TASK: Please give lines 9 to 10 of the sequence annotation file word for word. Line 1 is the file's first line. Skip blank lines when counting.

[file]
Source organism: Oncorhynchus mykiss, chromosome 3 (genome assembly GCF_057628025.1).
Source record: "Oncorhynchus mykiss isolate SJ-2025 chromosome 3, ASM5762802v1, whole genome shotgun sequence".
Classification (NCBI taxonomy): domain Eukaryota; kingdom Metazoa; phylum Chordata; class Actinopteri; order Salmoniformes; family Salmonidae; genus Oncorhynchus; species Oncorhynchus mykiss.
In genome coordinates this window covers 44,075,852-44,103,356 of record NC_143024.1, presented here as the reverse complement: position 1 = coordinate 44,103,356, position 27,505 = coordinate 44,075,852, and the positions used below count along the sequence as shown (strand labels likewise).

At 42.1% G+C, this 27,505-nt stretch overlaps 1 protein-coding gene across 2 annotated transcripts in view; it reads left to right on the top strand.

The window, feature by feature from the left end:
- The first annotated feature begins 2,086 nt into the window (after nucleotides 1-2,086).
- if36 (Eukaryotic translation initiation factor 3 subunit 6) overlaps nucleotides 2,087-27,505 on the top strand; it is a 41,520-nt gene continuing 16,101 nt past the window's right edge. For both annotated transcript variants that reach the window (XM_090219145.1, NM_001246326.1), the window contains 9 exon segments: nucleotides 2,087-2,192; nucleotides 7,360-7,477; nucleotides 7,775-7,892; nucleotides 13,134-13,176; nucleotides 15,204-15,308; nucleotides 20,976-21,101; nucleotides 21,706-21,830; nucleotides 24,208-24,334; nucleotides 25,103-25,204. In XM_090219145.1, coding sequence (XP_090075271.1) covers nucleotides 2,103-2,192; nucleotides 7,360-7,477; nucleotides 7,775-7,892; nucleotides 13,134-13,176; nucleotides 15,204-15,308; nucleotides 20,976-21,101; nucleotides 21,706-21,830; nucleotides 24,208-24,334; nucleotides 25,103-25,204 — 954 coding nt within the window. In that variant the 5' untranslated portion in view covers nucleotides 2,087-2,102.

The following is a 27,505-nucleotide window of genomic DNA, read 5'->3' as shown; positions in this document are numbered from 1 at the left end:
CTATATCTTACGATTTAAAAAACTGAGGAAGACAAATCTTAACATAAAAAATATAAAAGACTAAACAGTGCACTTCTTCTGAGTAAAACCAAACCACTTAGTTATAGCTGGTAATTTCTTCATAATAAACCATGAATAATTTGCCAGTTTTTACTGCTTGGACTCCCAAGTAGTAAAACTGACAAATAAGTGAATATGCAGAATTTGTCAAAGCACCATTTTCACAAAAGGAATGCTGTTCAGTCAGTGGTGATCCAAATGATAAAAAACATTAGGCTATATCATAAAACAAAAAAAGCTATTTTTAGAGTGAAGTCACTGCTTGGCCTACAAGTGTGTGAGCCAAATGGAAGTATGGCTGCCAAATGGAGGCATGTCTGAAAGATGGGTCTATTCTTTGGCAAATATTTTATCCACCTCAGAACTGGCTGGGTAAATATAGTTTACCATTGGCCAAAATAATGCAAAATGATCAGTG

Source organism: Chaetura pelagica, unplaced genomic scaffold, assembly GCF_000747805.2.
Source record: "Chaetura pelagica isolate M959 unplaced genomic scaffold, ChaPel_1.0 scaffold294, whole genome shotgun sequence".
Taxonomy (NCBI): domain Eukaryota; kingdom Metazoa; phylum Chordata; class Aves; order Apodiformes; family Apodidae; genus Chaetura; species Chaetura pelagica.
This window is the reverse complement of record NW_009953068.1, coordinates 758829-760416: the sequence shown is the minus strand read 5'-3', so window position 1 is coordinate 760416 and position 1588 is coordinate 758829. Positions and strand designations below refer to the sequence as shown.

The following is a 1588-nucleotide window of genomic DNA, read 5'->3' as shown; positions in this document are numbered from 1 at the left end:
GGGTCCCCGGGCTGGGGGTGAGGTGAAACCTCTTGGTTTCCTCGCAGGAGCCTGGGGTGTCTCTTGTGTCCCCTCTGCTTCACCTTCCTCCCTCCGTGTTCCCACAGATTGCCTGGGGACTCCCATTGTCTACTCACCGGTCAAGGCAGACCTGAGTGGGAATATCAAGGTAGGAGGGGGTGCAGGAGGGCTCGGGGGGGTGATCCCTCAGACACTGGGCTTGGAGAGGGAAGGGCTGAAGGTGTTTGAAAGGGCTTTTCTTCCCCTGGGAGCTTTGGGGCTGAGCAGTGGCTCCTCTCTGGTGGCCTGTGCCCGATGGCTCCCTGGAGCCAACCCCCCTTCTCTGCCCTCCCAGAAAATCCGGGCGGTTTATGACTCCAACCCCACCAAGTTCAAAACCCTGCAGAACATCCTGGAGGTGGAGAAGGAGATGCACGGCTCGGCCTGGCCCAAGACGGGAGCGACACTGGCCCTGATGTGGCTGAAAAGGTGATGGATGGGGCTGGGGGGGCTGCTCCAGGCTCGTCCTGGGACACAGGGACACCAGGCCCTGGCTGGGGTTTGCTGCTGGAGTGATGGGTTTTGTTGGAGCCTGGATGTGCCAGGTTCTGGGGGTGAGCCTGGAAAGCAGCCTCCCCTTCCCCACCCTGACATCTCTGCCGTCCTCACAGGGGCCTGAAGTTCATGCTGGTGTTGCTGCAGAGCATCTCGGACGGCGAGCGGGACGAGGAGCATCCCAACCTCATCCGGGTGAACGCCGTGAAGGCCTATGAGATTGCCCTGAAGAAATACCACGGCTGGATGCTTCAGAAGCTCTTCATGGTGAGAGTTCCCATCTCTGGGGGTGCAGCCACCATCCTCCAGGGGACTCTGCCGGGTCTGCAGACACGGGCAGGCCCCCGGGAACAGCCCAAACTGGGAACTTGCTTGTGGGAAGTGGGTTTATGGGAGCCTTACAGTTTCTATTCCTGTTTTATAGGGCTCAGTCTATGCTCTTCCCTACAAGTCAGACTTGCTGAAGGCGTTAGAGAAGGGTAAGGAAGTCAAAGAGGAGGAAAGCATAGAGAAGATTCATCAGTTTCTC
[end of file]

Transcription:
The following is a 27,505-nucleotide window of genomic DNA, read 5'->3' as shown; positions in this document are numbered from 1 at the left end:
CTATATCTTACGATTTAAAAAACTGAGGAAGACAAATCTTAACATAAAAAATATAAAAGACTAAACAGTGCACTTCTTCTGAGTAAAACCAAACCACTTAGTTATAGCTGGTAATTTCTTCATAATAAACCATGAATAATTTGCCAGTTTTTACTGCTTGGACTCCCAAGTAGTAAAACTGACAAATAAGTGAATATGCAGAATTTGTCAAAGCACCATTTTCACAAAAGGAATGCTGTTCAGTCAGTGGTGATCCAAATGATAAAAAACATTAGGCTATATCATAAAACAAAAAAAGCTATTTTTAGAGTGAAGTCACTGCTTGGCCTACAAGTGTGTGAGCCAAATGGAAGTATGGCTGCCAAATGGAGGCATGTCTGAAAGATGGGTCTATTCTTTGGCAAATATTTTATCCACCTCAGAACTGGCTGGGTAAATATAGTTTACCATTGGCCAAAATAATGCAAAATGATCAGTG